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EU announces deadline for iPhone’s switch to USB-C

Published Dec 8th, 2022 8:57AM EST
Apple iPhone 14 Pro Port
Image: Christian de Looper for BGR

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Everybody knew Apple would have to switch to USB-C between 2024 and 2025 in Europe. While this could mean that only iPhone 16 or 17 would have to make the transition properly, it’s expected that the Cupertino company will move with its next smartphone release in 2023.

That said, the European Union has finally decided when all “charging interfaces” will have to use the USB-C standards.

According to a newly published directive, the European Parliament has decided that “in accordance with Article 10(1) of Regulation (EU) No 1025/2012, and by 28 December 2024, request one or more European standardization organizations to draft harmonized standards laying down technical specifications for the charging interface(s) and charging communication protocol(s) for radio equipment capable of being recharged by means other than wired charging.”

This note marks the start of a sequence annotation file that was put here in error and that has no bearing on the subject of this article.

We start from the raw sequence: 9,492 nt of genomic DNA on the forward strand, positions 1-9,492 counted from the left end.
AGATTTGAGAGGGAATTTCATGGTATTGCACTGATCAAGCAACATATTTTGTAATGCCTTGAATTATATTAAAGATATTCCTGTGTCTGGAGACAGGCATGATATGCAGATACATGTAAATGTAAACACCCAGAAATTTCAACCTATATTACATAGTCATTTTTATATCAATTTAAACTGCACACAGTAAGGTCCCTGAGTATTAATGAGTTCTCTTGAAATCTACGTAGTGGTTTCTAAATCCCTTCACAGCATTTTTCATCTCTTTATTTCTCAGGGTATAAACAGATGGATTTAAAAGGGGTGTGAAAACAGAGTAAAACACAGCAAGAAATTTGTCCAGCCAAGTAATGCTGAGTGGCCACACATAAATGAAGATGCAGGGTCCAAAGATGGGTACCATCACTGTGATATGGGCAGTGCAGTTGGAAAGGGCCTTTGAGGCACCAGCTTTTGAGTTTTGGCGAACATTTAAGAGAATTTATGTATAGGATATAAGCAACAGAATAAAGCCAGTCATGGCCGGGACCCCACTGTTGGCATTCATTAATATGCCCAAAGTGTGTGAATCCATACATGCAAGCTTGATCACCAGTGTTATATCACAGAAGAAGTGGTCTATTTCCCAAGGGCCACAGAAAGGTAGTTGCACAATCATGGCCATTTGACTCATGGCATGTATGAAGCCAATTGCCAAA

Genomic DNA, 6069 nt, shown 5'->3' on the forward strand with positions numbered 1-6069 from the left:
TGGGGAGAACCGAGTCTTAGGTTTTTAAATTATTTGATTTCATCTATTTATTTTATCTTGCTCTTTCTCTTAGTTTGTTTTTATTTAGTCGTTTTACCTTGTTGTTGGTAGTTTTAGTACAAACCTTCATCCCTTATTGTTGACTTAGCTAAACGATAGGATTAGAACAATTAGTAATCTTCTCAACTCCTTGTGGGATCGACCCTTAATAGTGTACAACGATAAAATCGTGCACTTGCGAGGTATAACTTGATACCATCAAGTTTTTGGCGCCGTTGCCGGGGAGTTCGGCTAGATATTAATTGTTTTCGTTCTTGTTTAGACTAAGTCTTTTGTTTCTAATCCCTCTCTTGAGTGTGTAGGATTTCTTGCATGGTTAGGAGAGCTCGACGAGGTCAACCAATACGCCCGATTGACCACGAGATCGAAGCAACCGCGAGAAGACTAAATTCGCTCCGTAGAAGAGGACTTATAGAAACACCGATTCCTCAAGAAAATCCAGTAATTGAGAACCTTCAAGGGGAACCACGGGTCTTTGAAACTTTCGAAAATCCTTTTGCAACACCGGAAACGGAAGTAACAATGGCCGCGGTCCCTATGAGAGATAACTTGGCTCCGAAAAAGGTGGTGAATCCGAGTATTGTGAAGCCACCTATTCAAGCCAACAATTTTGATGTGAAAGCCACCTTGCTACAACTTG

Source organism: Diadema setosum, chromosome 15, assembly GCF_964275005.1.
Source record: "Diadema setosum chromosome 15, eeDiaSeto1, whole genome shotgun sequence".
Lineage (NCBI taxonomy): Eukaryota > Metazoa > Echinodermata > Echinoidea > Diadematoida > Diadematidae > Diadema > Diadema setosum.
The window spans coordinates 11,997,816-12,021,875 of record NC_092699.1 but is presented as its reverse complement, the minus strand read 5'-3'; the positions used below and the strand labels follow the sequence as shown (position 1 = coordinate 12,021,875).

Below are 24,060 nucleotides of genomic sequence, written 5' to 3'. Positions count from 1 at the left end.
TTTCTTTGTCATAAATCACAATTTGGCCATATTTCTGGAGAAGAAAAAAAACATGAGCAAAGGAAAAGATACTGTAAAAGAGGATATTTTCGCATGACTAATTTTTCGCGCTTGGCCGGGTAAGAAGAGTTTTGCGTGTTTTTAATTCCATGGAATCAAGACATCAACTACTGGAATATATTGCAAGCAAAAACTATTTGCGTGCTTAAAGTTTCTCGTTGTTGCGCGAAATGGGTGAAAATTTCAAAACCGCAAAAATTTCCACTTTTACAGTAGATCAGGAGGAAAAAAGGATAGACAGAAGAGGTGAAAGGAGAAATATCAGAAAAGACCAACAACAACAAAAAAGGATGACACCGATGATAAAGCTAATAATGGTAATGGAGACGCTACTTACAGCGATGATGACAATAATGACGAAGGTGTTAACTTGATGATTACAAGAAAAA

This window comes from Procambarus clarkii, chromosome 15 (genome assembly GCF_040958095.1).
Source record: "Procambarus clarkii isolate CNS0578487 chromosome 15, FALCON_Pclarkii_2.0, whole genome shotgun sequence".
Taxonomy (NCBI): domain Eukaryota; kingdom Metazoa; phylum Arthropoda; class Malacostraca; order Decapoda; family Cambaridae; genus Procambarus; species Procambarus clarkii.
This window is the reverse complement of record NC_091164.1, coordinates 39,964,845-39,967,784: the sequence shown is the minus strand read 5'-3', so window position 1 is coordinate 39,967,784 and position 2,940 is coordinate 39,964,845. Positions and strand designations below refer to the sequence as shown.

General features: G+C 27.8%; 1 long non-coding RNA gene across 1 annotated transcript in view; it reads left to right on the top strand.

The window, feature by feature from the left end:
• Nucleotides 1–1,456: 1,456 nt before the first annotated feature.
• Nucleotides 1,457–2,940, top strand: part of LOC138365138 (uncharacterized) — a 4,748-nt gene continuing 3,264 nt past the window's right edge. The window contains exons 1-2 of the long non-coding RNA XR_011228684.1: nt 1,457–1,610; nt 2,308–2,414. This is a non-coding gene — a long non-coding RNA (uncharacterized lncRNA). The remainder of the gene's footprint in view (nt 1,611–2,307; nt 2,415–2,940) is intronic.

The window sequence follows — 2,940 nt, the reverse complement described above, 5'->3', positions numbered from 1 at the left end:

With that, starting on December 28, 2024, Apple will have to launch every new product with a USB-C port, which means that Apple’s upcoming headsets and iPhones will have to make the switch, as currently only Macs, iPads, and now the Apple TV use a USB-C standard.

The European Parliament says that starting April 28, 2026, earbuds will also have to make the switch, meaning AirPods models still have a bit more time until they need to make the switch.

Apple AirPods Pro 2Image source: Maren Estrada for BGR

In addition, last month, BGR covered that the European Union has another legislation in place that could force Apple to support third-party app stores on the iPhone.

The EU’s Digital Markets Act (DMA) is the law in question, a piece of legislation the region passed over the summer. But it only took effect on November 1st, and tech giants operating in Europe are yet to experience the consequences.

Effectively, the EU’s DMA will impose new rules for the internet to make apps and services more open and interoperable. Apple’s App Store for the iPhone and iPad will be one of many pieces of the internet that might have to adapt to the EU’s DMA.

While this is another story, Apple will have to make a lot of concessions in the coming years if it wants to operate and profit in Europe.

José Adorno Tech News Reporter

José is a Tech News Reporter at BGR. He has previously covered Apple and iPhone news for 9to5Mac, and was a producer and web editor for Latin America broadcaster TV Globo. He is based out of Brazil.